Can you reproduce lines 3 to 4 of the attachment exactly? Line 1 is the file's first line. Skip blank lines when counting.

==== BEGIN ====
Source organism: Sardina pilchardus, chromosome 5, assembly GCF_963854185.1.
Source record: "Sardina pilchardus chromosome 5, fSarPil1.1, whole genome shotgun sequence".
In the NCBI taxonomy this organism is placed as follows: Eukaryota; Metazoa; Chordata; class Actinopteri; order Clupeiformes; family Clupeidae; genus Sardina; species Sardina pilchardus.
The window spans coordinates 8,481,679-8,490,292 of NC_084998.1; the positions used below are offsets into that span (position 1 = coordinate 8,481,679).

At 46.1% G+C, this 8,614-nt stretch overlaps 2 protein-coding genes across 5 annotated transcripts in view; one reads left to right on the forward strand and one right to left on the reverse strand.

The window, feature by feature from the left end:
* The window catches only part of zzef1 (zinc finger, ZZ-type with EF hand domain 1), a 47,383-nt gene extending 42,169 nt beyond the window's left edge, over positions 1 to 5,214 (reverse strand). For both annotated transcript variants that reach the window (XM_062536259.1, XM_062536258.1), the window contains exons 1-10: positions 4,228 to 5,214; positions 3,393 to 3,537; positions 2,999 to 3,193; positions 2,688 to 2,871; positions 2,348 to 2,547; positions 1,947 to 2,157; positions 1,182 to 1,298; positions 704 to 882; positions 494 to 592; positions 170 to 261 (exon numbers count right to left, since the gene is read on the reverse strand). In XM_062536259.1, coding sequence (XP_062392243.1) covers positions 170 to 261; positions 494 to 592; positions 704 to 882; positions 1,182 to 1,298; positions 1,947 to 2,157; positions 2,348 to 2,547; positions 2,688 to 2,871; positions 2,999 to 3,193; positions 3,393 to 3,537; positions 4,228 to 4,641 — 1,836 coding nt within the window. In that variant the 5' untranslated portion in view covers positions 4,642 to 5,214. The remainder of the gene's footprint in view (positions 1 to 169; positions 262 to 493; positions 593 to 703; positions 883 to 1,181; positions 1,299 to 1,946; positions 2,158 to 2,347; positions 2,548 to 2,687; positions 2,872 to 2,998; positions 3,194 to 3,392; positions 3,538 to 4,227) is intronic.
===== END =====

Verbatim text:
In the NCBI taxonomy this organism is placed as follows: Eukaryota; Metazoa; Chordata; class Actinopteri; order Clupeiformes; family Clupeidae; genus Sardina; species Sardina pilchardus.
The window spans coordinates 8,481,679-8,490,292 of NC_084998.1; the positions used below are offsets into that span (position 1 = coordinate 8,481,679).